### BayesianTools Package

For todayâ€™s lab, weâ€™ll use the BayesianTools package, which has a bunch of different methods built in.

set.seed(7)
library(BayesianTools)
library(deSolve)
library(ggplot2)

### List of some MCMC approaches

Methods marked in italics are included in the BayesianTools package, but Iâ€™ve included a couple of other common ones since theyâ€™re in commonly used packages like Stan or POMP. Links to more info included as well (also more info here)!

• Metropolis-Hastings
• Gibbs sampling
• Variations of the above:
• Prior optimization - runs a standard optimization first (prior to sampling), to get better starting points for the sampler
• Adaptive methods - adapts the proposal distribution as you go based on how much variability the method estimates is needed
• Delayed rejection - draws multiple samples before rejection
• DRAM (Delayed Rejection Adaptive Metropolis-Hastings)
• Differential evolution - runs multiple chains in parallel, and the proposal distribution depends on the position of all the chains (see ter Braak 2006 and ter Braak and Vrugt 2008)
• Hamiltonian methods (Stan) - uses a Hamiltonian approach to generate distant samples that are more likely to be accepted (nice blog post about this here)
• Particle filtering (in particular, Iterated Filtering in POMP) - a set of particles (points/samples in parameter space) is weighted by its likelihood or posterior, and then resampled or new particles drawn according to the weights.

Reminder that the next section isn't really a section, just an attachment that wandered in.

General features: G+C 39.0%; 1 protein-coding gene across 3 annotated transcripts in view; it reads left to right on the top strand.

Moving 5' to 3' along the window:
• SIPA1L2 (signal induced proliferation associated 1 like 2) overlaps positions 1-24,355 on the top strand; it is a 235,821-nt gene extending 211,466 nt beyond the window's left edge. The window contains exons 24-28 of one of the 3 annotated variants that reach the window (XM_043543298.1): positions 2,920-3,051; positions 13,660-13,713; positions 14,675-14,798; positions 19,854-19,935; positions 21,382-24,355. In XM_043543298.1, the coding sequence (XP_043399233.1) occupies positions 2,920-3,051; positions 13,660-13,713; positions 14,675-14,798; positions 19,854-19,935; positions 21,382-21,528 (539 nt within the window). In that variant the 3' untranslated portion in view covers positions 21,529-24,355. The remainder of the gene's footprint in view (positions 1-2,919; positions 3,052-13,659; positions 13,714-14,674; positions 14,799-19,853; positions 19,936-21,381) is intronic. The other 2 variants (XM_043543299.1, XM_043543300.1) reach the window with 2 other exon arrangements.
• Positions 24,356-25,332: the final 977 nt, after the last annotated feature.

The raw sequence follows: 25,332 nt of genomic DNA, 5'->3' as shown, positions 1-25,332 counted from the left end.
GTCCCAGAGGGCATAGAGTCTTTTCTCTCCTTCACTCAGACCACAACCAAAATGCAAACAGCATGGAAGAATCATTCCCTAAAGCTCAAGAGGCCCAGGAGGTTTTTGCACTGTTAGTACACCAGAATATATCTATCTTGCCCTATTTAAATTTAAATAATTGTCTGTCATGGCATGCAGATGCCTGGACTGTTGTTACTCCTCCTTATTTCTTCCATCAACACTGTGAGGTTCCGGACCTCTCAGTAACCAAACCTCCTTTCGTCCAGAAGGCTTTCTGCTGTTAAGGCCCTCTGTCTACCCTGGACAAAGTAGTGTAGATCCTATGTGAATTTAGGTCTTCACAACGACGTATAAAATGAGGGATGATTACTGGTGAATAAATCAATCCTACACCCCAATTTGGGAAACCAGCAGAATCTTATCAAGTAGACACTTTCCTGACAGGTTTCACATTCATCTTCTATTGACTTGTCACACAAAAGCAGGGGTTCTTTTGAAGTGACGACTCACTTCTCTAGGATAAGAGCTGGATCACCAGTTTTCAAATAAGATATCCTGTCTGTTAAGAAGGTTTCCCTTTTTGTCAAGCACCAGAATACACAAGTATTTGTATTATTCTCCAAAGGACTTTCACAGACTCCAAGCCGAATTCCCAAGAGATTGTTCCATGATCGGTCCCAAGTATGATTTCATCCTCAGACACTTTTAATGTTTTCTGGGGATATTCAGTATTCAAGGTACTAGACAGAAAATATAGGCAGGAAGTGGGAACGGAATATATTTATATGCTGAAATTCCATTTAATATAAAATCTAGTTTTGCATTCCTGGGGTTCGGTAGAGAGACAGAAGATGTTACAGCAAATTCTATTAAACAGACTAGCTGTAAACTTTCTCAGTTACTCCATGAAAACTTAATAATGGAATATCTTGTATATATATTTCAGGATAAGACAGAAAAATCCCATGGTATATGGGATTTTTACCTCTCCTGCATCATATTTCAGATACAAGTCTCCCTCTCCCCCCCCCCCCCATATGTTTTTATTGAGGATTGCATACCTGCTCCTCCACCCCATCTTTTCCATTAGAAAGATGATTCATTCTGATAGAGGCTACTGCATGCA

### Intro to the BayesianTools Package

As a simple example to get to know the BayesianTools package, letâ€™s set up a similar normal distribution model to the one we built last time. Weâ€™ll suppose the data comes from a normal distribution with unknown $$\mu$$, and known $$\sigma = 30$$.

Letâ€™s simulate some basic data to run our example:

data = rnorm(50,0,30) # here we're supposing the true mean is zero, and sampling 55 data points

The likelihood is just a normal distribution evaluated for our data set and whatever value of $$\mu$$ weâ€™re considering using:

loglike = function(par){
sum(dnorm(data, par, 30, log = T))
}

Now, we create a BayesianSetupâ€”this is an object that has the prior and likelihood information that BayesianTools needs.

We can set a prior using a distribution, or if we want to assume a uniform distribution with a given range, we can just provide the upper and lower limits. Note that if we donâ€™t specify a prior, BayesianTools will use an infinite uniform prior (basically equivalent to just using the likelihood).

Weâ€™ll also set the total number of iterations to run. We can set the starting values for the parameters, but if we donâ€™t, BayesianTools will default to sampling them from the prior, which is often a good idea anyhow.

setup = createBayesianSetup(likelihood = loglike, lower = -20, upper = 20)
settings = list(iterations = 10000, message=F)

Now, letâ€™s run the MCMC! Weâ€™ll use the default algorithm for now (a form of differential evolution). Letâ€™s also spit out some summary statistics and plots.

res = runMCMC(bayesianSetup = setup, settings = settings)
summary(res)
## # # # # # # # # # # # # # # # # # # # # # # # # #
## ## MCMC chain summary ##
## # # # # # # # # # # # # # # # # # # # # # # # # #
##
## # MCMC sampler:  DEzs
## # Nr. Chains:  3
## # Iterations per chain:  3334
## # Rejection rate:  0.545
## # Effective sample size:  2295
## # Runtime:  0.891  sec.
##
## # Parameters
##         psf   MAP   2.5% median  97.5%
## par 1 1.006 7.158 -1.092   7.09 15.186
##
## ## DIC:  483.844
## ## Convergence
##  Gelman Rubin multivariate psrf:
##
## ## Correlations
##       par 1
## par 1     1
marginalPlot(res)

plot(res)